If you were to read in Hebrew chapters 22-24 of Numbers, which tells the larger story of Balaam, not just the talking donkey part, you would encounter a number of different names of God—Yahweh, Elohim, El, Elyon, Shaddai.  Many of these names for God were generic names for the High God in the religions of the different tribes and nations of the Ancient Near East.  Some of the names have very specific meanings and origins outside of the Hebrew people.

Thomas B. Dozeman concludes, “The range of divine names employed in Numbers 22-24 indicates that the biblical writers are exploring the different ways in which the God of Israel is known to other people.”

War among sister nations is a common theme in Numbers.  The Bible tells us that we can read more detail about this time period in a book that did not survive, but which it calls the “Book of the Wars of the Lord.”

Yet in the midst of these holy wars, we get a story borrowing a figure from another culture, in which God speaks to a foreigner, and in which the names of God draw from diverse traditions in a possible attempt to signify what is shared in common.

So, we might conclude that this is a story about interfaith relations or that speaks to the continued religious conflicts in this exact same part of the globe.

But, again, I want to resist any straightforward and final moral for this story.


Harold Bloom, the literary critic, writes that “If the high humor of this passage is to be fully appreciated, we need to remember its appalling context.”  What’s the context?  Bloom tells us:

We are stumbling out of the Wilderness toward Canaan, and we have been immersed in a nightmare of sensory deprivation, dangerous proximity to an uneasy and irascible Yahweh, and all the unruly rebellions, backslidings, murmurings, and laments of a wretched host that can scarcely be blamed for its outrage at learning that the Blessing pragmatically has bestowed the better part of their lives as a wandering in the wastelands.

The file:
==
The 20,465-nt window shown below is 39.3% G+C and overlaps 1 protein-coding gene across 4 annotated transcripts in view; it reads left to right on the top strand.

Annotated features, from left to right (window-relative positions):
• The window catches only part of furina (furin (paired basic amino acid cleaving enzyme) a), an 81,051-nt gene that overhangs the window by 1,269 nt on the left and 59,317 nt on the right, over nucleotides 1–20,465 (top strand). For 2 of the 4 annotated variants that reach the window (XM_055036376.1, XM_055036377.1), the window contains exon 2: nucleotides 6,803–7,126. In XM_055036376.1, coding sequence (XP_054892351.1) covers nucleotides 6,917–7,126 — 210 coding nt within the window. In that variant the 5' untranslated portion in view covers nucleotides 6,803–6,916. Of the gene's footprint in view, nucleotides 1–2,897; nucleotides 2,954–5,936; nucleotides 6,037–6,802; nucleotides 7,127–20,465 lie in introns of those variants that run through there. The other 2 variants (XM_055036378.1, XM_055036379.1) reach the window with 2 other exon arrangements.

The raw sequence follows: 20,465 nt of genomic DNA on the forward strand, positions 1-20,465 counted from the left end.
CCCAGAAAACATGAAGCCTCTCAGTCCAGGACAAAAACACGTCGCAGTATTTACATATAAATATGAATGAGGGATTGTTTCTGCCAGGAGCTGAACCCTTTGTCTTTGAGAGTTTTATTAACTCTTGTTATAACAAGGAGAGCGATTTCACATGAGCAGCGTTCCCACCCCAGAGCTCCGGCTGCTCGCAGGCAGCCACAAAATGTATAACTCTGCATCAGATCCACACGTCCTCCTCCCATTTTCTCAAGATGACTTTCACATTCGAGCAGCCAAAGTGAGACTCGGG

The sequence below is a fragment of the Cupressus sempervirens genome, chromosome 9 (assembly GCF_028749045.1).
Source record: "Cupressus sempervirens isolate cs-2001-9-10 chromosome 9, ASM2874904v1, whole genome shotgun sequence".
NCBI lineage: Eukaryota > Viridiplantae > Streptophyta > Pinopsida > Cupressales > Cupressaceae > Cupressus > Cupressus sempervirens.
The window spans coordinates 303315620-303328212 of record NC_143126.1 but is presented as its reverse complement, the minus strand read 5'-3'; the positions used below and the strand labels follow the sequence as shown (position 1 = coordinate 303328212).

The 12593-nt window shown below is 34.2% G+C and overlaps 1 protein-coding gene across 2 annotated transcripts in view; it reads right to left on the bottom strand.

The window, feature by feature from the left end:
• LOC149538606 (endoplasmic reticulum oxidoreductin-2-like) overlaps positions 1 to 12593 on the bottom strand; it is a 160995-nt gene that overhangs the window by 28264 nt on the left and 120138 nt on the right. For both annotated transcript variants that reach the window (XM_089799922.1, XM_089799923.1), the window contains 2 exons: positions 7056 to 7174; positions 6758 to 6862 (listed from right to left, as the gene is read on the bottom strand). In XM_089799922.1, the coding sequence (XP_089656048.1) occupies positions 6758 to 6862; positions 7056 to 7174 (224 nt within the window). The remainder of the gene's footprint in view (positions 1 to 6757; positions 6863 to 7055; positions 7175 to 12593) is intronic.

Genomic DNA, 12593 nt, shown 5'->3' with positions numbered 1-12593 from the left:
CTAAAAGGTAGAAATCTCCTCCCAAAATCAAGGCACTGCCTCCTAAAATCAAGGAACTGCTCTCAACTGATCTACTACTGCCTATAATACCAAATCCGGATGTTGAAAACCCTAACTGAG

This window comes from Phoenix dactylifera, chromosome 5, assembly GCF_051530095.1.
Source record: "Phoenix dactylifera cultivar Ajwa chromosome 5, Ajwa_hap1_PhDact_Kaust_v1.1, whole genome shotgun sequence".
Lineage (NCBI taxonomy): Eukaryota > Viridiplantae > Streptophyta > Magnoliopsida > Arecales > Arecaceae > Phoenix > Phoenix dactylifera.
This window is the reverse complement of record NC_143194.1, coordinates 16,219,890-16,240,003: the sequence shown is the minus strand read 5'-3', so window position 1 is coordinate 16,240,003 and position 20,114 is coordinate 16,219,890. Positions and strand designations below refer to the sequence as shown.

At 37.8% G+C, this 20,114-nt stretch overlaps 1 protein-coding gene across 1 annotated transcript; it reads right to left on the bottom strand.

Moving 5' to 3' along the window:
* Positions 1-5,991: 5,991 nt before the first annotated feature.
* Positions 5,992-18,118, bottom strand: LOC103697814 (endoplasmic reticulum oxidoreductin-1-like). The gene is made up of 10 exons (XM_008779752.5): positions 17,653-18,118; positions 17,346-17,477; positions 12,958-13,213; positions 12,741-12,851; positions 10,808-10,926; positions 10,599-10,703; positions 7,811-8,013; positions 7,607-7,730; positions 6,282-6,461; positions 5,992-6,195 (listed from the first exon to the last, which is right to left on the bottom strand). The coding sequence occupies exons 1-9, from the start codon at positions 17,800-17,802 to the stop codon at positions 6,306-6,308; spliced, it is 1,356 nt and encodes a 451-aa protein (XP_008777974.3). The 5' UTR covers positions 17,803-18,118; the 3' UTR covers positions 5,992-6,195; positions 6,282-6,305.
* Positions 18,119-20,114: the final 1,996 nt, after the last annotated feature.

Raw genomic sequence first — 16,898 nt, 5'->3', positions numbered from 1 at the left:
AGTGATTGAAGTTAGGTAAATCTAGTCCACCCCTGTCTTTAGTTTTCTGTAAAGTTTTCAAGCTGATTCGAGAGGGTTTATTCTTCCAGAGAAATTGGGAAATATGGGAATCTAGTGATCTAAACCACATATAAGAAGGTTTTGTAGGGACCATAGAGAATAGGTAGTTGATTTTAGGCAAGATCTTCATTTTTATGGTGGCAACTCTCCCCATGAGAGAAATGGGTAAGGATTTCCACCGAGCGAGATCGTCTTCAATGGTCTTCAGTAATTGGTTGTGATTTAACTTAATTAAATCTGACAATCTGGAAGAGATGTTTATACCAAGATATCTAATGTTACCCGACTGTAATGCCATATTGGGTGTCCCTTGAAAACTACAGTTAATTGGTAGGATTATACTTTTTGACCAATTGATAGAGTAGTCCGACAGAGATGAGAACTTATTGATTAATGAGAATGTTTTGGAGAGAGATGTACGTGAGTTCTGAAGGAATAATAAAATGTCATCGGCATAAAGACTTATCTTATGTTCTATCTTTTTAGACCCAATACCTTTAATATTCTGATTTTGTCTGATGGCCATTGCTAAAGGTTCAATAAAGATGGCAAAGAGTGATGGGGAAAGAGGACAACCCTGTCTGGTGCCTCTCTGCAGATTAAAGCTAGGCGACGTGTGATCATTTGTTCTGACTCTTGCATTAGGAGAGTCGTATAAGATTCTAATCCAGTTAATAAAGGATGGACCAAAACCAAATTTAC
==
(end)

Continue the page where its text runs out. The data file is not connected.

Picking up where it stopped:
Bloom goes on to point at that Moses who is leading the people seems to be past-his-prime at this point, “half-mad” and reduced to extreme and even violent measures to keep the people obedient.

And what we get in this moment of turmoil is a speaking donkey.  Bloom writes, “The she-ass is more human and more likable not only than her master, Balaam, but clearly than anyone else, divine or mortal, in Numbers!”

Bloom says the donkey “speaks a universal protest against violence and blindness” and in the story comes across as more sensible and nicer even than God does.

The brilliance of this ancient story is that the ass is the hero.


We must discover truth and meaning in our stories, but doing so isn’t easy.  The better the story, the more rich and complex and difficult it is to make meaning.

Two weeks ago I was in Baltimore for the General Synod of the United Church of Christ, our biennial meeting at which we discern what the Spirit is calling us to say and do.  And that discernment occurs through a democratic process whereby a few thousand people use whatever individual means—prayer, academic research, how they were feeling that morning—to debate and vote about the vital issues facing our church and our culture.

It is a messy, complicated process.

And that’s what I love about it.

Easy reductions to simple morals.  Black and white understandings of truth.  Those make me nervous.

Because the great stories of God and God’s people aren’t simple.  The search for truth is often difficult and complex.  The Holy Spirit seems to enjoy defying our expectations and our attempts to pin her down.

Like giving voice to a wise, kind, and sensible donkey.